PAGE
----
2.0 Core Requirements
3.0 Comprehensive Standards
4.0 Federal Requirements
|3.10.1 Financial Stability|
|Friday, 04 September 2009 06:52|
The institution's recent financial history demonstrates financial stability.
Responsible Unit: Division of Business and Finance
The recent financial history of North Carolina Agricultural and Technical State University (A&T) demonstrates the university's financial stability. Revenues have remained strong, investment in facilities is ongoing, and new gifts are growing the university's endowments.  
Revenues: Total operating revenues increased from 2004 through 2007, a result of increased enrollment levels in 2004 and 2005; increases in charges for tuition, fees, and services; and increases in sponsored program receipts. Fiscal year 2008 saw a 1.2 % decline in total operating revenue resulting from a decrease in enrollment while the university maintained student charges for tuition, fees, and services at the 2007 level. University officials anticipate that enrollment will rebound by 2010. Income received from federal, state, local, and private contracts, grants, as well as federal appropriations, increased by 15 % from 2004 to 2008, a result of the growth in the university's sponsored programs.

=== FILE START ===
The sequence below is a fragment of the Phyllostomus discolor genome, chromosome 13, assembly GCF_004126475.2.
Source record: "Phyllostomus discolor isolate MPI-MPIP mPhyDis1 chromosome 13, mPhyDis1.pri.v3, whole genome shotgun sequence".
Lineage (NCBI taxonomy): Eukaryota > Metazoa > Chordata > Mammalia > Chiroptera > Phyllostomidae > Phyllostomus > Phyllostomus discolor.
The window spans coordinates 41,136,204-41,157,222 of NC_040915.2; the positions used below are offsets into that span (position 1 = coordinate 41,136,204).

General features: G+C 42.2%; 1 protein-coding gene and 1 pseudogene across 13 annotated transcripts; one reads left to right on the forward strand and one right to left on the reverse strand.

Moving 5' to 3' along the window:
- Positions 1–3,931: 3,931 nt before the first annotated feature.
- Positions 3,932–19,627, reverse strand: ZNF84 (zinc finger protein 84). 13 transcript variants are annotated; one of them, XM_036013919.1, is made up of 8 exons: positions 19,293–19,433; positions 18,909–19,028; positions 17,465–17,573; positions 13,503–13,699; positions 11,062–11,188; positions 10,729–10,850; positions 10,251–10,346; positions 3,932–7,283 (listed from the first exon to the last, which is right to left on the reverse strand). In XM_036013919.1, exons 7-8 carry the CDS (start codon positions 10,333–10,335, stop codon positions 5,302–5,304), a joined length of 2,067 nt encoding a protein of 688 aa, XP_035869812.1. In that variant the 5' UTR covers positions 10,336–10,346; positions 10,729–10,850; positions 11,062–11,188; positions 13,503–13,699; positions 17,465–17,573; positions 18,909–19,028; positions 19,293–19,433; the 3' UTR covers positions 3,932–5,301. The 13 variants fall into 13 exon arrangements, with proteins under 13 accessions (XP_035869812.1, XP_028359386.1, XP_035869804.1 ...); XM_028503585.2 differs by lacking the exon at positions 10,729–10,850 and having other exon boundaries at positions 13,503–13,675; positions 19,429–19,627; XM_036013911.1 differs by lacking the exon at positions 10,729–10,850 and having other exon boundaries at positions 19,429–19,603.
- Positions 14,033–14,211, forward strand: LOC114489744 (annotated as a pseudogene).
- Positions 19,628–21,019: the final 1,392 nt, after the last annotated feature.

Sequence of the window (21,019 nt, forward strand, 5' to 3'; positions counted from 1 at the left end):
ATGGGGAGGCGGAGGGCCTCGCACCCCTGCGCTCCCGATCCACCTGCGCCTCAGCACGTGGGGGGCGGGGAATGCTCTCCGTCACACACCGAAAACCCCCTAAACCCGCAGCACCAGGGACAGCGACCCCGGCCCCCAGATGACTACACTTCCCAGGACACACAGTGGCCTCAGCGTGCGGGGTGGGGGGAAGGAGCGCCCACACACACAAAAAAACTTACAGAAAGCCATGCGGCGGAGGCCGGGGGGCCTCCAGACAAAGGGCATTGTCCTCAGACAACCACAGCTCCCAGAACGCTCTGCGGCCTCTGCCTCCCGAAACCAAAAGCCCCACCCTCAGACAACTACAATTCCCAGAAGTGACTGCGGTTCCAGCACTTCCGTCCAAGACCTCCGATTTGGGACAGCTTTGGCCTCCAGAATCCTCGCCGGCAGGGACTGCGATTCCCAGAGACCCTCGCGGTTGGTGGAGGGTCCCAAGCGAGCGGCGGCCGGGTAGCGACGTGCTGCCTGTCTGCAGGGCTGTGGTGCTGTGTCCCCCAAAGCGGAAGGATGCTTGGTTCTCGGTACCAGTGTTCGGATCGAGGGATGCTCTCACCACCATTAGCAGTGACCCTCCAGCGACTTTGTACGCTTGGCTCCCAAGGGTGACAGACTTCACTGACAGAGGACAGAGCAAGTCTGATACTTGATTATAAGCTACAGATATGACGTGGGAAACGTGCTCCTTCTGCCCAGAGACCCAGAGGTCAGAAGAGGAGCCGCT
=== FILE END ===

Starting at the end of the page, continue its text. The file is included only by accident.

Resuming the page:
Operating revenues were supplemented by non-operating income from state appropriations, noncapital grants, and investment income. State appropriations, based on enrollment levels as well as program expansion, covered from 38% to 43 percent% of total operating costs.
Unrestricted revenues, included in the table of total revenues above, are composed of state appropriations; student tuition, fees, and services; recovered overhead costs associated with sponsored programs; and other unrestricted receipts. Unrestricted revenues remain more than sufficient to cover the university's associated unrestricted expenses as illustrated in the table below.
Sponsored Programs, Contracts and Grants: A&T has ranked third in sponsored research funding in the UNC System for the last five years behind UNC-Chapel Hill and North Carolina State University. Major projects include $12.2 million from the Department of Commerce for the National Oceanic Atmospheric Administration Interdisciplinary Scientific Environmental Technology laboratory cooperative and several multi-year million dollar awards from the National Science Foundation (NSF) and from the Office of Naval Research. A&T also has over $1 million a year in funding from private companies. In September 2008, A&T announced that the NSF has awarded the university an Engineering Research Center (ERC). The ERC is considered the "crown jewel" among NSF awards. In the past twenty-five years, only about thirty ERCs have been funded by the NSF.